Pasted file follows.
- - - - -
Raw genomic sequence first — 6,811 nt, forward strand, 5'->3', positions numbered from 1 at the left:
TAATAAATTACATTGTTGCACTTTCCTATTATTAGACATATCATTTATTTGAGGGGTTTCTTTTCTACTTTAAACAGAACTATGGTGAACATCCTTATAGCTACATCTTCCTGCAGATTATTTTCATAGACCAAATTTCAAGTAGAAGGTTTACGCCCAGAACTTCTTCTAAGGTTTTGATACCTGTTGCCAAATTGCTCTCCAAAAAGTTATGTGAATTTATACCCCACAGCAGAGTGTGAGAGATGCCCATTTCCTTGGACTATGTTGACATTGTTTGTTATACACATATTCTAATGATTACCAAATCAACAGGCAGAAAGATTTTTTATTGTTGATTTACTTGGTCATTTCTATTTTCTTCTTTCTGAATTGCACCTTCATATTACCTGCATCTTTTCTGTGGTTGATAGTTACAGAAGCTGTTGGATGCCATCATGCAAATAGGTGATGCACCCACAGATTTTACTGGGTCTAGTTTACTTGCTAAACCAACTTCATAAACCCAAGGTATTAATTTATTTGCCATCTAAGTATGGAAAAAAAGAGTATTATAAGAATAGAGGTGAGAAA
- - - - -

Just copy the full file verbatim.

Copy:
Raw genomic sequence first — 6,811 nt, forward strand, 5'->3', positions numbered from 1 at the left:
TAATAAATTACATTGTTGCACTTTCCTATTATTAGACATATCATTTATTTGAGGGGTTTCTTTTCTACTTTAAACAGAACTATGGTGAACATCCTTATAGCTACATCTTCCTGCAGATTATTTTCATAGACCAAATTTCAAGTAGAAGGTTTACGCCCAGAACTTCTTCTAAGGTTTTGATACCTGTTGCCAAATTGCTCTCCAAAAAGTTATGTGAATTTATACCCCACAGCAGAGTGTGAGAGATGCCCATTTCCTTGGACTATGTTGACATTGTTTGTTATACACATATTCTAATGATTACCAAATCAACAGGCAGAAAGATTTTTTATTGTTGATTTACTTGGTCATTTCTATTTTCTTCTTTCTGAATTGCACCTTCATATTACCTGCATCTTTTCTGTGGTTGATAGTTACAGAAGCTGTTGGATGCCATCATGCAAATAGGTGATGCACCCACAGATTTTACTGGGTCTAGTTTACTTGCTAAACCAACTTCATAAACCCAAGGTATTAATTTATTTGCCATCTAAGTATGGAAAAAAAGAGTATTATAAGAATAGAGGTGAGAAA